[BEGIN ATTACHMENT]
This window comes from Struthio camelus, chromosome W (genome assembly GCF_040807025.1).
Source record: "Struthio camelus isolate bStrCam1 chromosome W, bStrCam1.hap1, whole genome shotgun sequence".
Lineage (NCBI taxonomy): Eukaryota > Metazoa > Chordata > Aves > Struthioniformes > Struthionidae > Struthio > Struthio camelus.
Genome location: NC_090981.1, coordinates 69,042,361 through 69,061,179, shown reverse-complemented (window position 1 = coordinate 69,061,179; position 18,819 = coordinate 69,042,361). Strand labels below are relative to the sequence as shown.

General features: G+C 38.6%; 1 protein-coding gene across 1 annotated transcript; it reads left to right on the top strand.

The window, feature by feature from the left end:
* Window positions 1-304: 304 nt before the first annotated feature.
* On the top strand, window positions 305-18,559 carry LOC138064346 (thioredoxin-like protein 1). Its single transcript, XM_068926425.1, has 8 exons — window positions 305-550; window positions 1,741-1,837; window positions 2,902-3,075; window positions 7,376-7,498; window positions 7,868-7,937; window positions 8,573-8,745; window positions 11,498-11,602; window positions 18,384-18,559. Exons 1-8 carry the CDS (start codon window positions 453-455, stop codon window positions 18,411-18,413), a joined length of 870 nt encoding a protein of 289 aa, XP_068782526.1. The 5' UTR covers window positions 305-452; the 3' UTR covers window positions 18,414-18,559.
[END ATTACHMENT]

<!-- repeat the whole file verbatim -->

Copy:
This window comes from Struthio camelus, chromosome W (genome assembly GCF_040807025.1).
Source record: "Struthio camelus isolate bStrCam1 chromosome W, bStrCam1.hap1, whole genome shotgun sequence".
Lineage (NCBI taxonomy): Eukaryota > Metazoa > Chordata > Aves > Struthioniformes > Struthionidae > Struthio > Struthio camelus.
Genome location: NC_090981.1, coordinates 69,042,361 through 69,061,179, shown reverse-complemented (window position 1 = coordinate 69,061,179; position 18,819 = coordinate 69,042,361). Strand labels below are relative to the sequence as shown.

General features: G+C 38.6%; 1 protein-coding gene across 1 annotated transcript; it reads left to right on the top strand.

The window, feature by feature from the left end:
* Window positions 1-304: 304 nt before the first annotated feature.
* On the top strand, window positions 305-18,559 carry LOC138064346 (thioredoxin-like protein 1). Its single transcript, XM_068926425.1, has 8 exons — window positions 305-550; window positions 1,741-1,837; window positions 2,902-3,075; window positions 7,376-7,498; window positions 7,868-7,937; window positions 8,573-8,745; window positions 11,498-11,602; window positions 18,384-18,559. Exons 1-8 carry the CDS (start codon window positions 453-455, stop codon window positions 18,411-18,413), a joined length of 870 nt encoding a protein of 289 aa, XP_068782526.1. The 5' UTR covers window positions 305-452; the 3' UTR covers window positions 18,414-18,559.